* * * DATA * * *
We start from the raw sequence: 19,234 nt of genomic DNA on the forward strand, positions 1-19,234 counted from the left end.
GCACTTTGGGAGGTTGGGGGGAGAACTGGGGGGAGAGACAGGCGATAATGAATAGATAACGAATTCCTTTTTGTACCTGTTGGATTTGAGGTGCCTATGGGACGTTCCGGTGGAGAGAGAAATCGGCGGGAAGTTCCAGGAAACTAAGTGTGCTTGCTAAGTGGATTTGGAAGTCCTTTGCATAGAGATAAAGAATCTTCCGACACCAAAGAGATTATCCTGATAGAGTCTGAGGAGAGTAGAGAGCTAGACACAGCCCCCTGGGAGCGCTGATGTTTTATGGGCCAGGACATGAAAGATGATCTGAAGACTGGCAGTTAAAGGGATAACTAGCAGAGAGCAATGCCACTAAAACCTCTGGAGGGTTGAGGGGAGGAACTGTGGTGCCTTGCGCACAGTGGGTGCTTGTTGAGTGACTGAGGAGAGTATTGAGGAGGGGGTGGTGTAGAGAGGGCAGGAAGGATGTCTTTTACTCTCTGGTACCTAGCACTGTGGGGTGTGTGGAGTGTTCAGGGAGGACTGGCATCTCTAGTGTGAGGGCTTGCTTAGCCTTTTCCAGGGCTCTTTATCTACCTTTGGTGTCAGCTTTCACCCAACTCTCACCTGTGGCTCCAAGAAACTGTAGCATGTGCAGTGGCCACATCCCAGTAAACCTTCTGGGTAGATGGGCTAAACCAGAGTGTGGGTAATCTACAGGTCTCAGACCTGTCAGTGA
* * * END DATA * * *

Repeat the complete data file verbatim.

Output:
We start from the raw sequence: 19,234 nt of genomic DNA on the forward strand, positions 1-19,234 counted from the left end.
GCACTTTGGGAGGTTGGGGGGAGAACTGGGGGGAGAGACAGGCGATAATGAATAGATAACGAATTCCTTTTTGTACCTGTTGGATTTGAGGTGCCTATGGGACGTTCCGGTGGAGAGAGAAATCGGCGGGAAGTTCCAGGAAACTAAGTGTGCTTGCTAAGTGGATTTGGAAGTCCTTTGCATAGAGATAAAGAATCTTCCGACACCAAAGAGATTATCCTGATAGAGTCTGAGGAGAGTAGAGAGCTAGACACAGCCCCCTGGGAGCGCTGATGTTTTATGGGCCAGGACATGAAAGATGATCTGAAGACTGGCAGTTAAAGGGATAACTAGCAGAGAGCAATGCCACTAAAACCTCTGGAGGGTTGAGGGGAGGAACTGTGGTGCCTTGCGCACAGTGGGTGCTTGTTGAGTGACTGAGGAGAGTATTGAGGAGGGGGTGGTGTAGAGAGGGCAGGAAGGATGTCTTTTACTCTCTGGTACCTAGCACTGTGGGGTGTGTGGAGTGTTCAGGGAGGACTGGCATCTCTAGTGTGAGGGCTTGCTTAGCCTTTTCCAGGGCTCTTTATCTACCTTTGGTGTCAGCTTTCACCCAACTCTCACCTGTGGCTCCAAGAAACTGTAGCATGTGCAGTGGCCACATCCCAGTAAACCTTCTGGGTAGATGGGCTAAACCAGAGTGTGGGTAATCTACAGGTCTCAGACCTGTCAGTGA